Activities of Daily Living - ADL

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What are 'Activities of Daily Living - ADL'

Activities of daily living (ADL) are routine activities that people tend do every day without needing assistance. There are six basic ADLs: eating, bathing, dressing, toileting, transferring (walking) and continence. The performance of these ADLs is important for determining what type of long-term care — for example. nursing-home care or in-home care — and health coverage such as Medicare, Medicaid or long-term care insurance a person will need as they grow older. 

BREAKING DOWN 'Activities of Daily Living - ADL'

Nearly half of all Americans who turn 65 (a common retirement age) will eventually enter a care facility as a result of being unable to perform specific ADLs. While the majority of care facility admissions will be for the short term (less than a year), about a quarter will stay longer than one year. Typically, long-term care insurance coverage for nursing costs requires an individual who is unable to perform two or more of the six basic activities of daily living. 

ADLs and Independent Living

Being able to perform activities of daily living as Americans age is directly linked to independent living, as physicians and adult care social workers use ADLs to determine the need for assisted living or nursing home placement. Why? Because these skills affect a person's ability to do housework, prepare his or her own meals, go shopping, drive or use public transportation, and take any medication as prescribed. Those in need of assistance with ADLs can opt for in-home, assisted living, or nursing home care. In some cases, families can help those in need make the decision between transitioning to an assisted-living community or opting for in-home care. In extreme cases, families may have to transition a person into a care facility without their consent.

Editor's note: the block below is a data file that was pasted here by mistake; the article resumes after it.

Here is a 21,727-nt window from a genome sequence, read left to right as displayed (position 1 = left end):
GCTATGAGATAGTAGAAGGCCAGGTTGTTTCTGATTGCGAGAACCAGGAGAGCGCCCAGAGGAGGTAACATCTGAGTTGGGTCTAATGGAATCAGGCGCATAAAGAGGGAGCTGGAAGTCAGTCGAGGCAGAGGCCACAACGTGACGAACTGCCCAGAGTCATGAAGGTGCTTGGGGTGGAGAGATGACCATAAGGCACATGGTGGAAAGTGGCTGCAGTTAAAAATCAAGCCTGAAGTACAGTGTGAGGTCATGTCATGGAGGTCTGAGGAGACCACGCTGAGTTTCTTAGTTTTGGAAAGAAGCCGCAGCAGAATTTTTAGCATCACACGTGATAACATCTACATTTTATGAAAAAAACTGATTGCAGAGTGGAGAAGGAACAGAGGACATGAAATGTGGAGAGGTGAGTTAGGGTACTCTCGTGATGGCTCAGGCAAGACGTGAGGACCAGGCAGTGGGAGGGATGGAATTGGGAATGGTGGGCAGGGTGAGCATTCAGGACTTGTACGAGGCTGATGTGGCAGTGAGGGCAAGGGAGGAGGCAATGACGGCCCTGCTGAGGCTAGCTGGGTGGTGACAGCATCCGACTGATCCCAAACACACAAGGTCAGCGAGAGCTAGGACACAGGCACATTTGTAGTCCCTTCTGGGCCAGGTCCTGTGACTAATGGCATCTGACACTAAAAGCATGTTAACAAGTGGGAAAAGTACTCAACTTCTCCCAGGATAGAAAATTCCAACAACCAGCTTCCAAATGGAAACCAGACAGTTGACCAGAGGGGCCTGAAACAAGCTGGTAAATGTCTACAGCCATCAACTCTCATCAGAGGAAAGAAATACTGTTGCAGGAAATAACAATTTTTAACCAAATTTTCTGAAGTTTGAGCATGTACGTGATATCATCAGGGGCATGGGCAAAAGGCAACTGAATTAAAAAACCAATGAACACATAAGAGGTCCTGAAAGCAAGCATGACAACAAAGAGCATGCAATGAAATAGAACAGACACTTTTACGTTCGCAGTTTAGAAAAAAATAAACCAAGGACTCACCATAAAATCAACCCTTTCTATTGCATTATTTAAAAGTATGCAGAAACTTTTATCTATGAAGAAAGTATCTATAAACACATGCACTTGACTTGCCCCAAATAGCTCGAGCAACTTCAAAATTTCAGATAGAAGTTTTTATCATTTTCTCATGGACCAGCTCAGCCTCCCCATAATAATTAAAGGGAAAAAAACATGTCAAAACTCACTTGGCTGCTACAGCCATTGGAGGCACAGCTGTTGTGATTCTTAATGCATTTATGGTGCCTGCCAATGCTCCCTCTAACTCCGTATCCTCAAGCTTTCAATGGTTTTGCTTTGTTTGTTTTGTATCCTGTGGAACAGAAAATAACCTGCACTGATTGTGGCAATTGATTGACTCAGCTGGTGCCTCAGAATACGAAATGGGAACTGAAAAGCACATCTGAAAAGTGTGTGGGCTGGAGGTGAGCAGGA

Families often hire home health workers to provide ADL assistance when the person resides at home or in an assisted living community — which provides a private apartment — and needs some, but not total, care. Health insurance may cover some or all of the cost of hiring licensed home health workers, depending on the person's policy, and most licensed home health workers are state-certified nurse aides (CNAs). Home health workers help a person engage in ADLs, and support independent living by helping with activities such as going shopping, reminding him or her to take the correct medication, and accompanying him or her on walks. 

Those who transition to nursing homes do so because they can only engage in few, if any, ADLs on their own. When this is the case, in most situations, a health team consisting of physicians, nurses, and health aides supervises care on an around-the-clock basis at the facility.